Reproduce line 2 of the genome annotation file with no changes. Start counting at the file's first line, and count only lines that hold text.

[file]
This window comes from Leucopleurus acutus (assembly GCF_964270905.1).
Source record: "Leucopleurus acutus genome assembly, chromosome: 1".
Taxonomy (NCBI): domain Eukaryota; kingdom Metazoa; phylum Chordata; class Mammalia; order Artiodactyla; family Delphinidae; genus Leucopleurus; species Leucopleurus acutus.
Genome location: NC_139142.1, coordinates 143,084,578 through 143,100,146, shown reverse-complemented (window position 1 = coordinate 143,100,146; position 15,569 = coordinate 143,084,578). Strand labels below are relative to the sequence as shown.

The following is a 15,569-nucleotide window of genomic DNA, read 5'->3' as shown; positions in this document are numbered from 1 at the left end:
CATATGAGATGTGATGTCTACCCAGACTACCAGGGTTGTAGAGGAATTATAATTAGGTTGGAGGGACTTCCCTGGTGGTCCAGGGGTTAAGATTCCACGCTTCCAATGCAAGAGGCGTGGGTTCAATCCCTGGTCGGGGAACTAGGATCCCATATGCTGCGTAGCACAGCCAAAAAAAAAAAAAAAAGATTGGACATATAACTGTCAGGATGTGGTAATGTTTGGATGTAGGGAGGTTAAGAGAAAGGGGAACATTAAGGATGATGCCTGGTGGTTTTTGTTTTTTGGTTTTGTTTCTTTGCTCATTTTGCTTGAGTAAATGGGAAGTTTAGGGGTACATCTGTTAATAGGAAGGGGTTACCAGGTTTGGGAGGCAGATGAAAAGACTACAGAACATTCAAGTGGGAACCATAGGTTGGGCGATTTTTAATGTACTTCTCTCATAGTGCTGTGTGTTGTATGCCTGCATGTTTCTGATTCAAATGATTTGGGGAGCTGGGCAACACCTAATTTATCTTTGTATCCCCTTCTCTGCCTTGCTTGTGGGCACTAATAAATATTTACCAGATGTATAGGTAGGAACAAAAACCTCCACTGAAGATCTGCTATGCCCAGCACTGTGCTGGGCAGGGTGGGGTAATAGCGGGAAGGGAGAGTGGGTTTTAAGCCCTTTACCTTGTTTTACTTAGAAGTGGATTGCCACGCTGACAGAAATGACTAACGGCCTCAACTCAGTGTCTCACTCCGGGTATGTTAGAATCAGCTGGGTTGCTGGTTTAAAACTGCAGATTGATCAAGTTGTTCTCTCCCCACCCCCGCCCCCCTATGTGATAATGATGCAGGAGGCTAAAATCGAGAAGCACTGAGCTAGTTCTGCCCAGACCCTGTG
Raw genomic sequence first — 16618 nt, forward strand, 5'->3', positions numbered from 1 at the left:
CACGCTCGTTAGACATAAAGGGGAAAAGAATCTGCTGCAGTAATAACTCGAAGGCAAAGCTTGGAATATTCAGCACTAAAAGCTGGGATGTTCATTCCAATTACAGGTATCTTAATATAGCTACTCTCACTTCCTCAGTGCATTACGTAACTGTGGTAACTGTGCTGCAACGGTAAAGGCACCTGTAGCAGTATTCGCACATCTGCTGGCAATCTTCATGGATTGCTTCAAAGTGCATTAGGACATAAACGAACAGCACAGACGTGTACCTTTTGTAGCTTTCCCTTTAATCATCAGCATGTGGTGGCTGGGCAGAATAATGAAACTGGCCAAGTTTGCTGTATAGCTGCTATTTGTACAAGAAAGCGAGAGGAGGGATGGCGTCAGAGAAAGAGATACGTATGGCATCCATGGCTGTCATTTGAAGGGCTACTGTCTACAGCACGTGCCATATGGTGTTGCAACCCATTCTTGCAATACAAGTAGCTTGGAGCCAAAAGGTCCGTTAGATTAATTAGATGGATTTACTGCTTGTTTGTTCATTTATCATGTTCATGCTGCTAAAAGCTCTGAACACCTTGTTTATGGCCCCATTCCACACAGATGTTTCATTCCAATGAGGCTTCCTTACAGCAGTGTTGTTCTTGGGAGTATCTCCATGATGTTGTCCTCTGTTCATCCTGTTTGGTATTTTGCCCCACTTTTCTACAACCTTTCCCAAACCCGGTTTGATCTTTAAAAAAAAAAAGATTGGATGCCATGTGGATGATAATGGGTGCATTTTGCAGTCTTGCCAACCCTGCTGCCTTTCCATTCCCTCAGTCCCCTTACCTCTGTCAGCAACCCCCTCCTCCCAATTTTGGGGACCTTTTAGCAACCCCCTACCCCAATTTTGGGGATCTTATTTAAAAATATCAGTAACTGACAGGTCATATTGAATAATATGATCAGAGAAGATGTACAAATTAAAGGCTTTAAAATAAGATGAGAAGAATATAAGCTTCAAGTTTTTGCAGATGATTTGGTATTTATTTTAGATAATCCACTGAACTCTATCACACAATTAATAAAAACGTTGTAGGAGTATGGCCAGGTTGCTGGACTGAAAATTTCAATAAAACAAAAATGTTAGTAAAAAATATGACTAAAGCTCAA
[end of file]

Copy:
Source record: "Leucopleurus acutus genome assembly, chromosome: 1".